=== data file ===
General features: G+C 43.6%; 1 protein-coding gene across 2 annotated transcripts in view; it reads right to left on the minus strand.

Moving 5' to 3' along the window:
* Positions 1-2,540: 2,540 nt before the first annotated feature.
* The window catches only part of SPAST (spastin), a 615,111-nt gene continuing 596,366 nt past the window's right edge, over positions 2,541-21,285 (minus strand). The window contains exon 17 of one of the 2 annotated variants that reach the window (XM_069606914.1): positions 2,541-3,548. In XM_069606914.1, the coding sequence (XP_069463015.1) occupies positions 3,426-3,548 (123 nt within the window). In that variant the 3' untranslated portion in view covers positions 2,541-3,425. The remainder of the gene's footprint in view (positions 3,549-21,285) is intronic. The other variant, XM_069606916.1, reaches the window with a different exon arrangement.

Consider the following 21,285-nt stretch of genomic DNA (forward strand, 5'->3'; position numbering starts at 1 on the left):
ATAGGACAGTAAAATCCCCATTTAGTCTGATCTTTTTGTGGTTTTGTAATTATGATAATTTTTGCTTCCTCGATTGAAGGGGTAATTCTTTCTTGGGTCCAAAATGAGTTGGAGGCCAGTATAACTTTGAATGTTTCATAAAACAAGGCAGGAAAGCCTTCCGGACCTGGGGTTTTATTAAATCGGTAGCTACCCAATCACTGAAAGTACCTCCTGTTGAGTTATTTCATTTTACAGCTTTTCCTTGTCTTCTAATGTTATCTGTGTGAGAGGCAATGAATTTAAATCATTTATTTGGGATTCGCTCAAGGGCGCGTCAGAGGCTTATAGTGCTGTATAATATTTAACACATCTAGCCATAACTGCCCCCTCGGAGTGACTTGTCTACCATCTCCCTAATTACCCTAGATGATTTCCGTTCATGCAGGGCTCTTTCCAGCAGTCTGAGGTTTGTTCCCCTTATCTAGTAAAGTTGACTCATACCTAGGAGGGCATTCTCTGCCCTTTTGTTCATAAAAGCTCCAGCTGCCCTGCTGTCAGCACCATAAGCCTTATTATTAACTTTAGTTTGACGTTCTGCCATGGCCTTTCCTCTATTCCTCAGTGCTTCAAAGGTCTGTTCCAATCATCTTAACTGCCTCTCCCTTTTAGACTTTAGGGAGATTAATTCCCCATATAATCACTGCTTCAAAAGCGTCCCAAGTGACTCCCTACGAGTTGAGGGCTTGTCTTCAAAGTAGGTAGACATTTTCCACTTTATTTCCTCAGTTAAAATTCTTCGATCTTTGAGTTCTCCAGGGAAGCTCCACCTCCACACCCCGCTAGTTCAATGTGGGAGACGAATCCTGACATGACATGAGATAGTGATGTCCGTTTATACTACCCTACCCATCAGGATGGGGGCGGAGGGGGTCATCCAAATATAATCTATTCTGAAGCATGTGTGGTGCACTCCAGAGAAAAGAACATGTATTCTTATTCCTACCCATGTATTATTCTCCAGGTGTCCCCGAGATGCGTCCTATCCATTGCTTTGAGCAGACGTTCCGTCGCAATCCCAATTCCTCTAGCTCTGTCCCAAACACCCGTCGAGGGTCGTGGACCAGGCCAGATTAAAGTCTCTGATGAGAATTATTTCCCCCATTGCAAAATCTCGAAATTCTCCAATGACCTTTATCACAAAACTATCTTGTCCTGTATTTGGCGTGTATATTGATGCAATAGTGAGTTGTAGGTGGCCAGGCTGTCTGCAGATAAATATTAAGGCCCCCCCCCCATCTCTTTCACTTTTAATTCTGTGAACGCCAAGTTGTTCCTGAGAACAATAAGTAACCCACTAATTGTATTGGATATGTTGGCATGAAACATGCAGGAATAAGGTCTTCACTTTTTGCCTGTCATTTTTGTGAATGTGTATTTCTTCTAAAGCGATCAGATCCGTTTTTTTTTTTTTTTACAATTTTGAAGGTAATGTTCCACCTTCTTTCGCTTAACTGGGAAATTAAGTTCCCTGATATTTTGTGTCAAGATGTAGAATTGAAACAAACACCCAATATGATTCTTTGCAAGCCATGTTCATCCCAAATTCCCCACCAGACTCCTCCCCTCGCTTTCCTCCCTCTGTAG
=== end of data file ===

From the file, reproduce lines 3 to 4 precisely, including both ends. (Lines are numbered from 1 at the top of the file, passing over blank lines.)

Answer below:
* Positions 1-2,540: 2,540 nt before the first annotated feature.
* The window catches only part of SPAST (spastin), a 615,111-nt gene continuing 596,366 nt past the window's right edge, over positions 2,541-21,285 (minus strand). The window contains exon 17 of one of the 2 annotated variants that reach the window (XM_069606914.1): positions 2,541-3,548. In XM_069606914.1, the coding sequence (XP_069463015.1) occupies positions 3,426-3,548 (123 nt within the window). In that variant the 3' untranslated portion in view covers positions 2,541-3,425. The remainder of the gene's footprint in view (positions 3,549-21,285) is intronic. The other variant, XM_069606916.1, reaches the window with a different exon arrangement.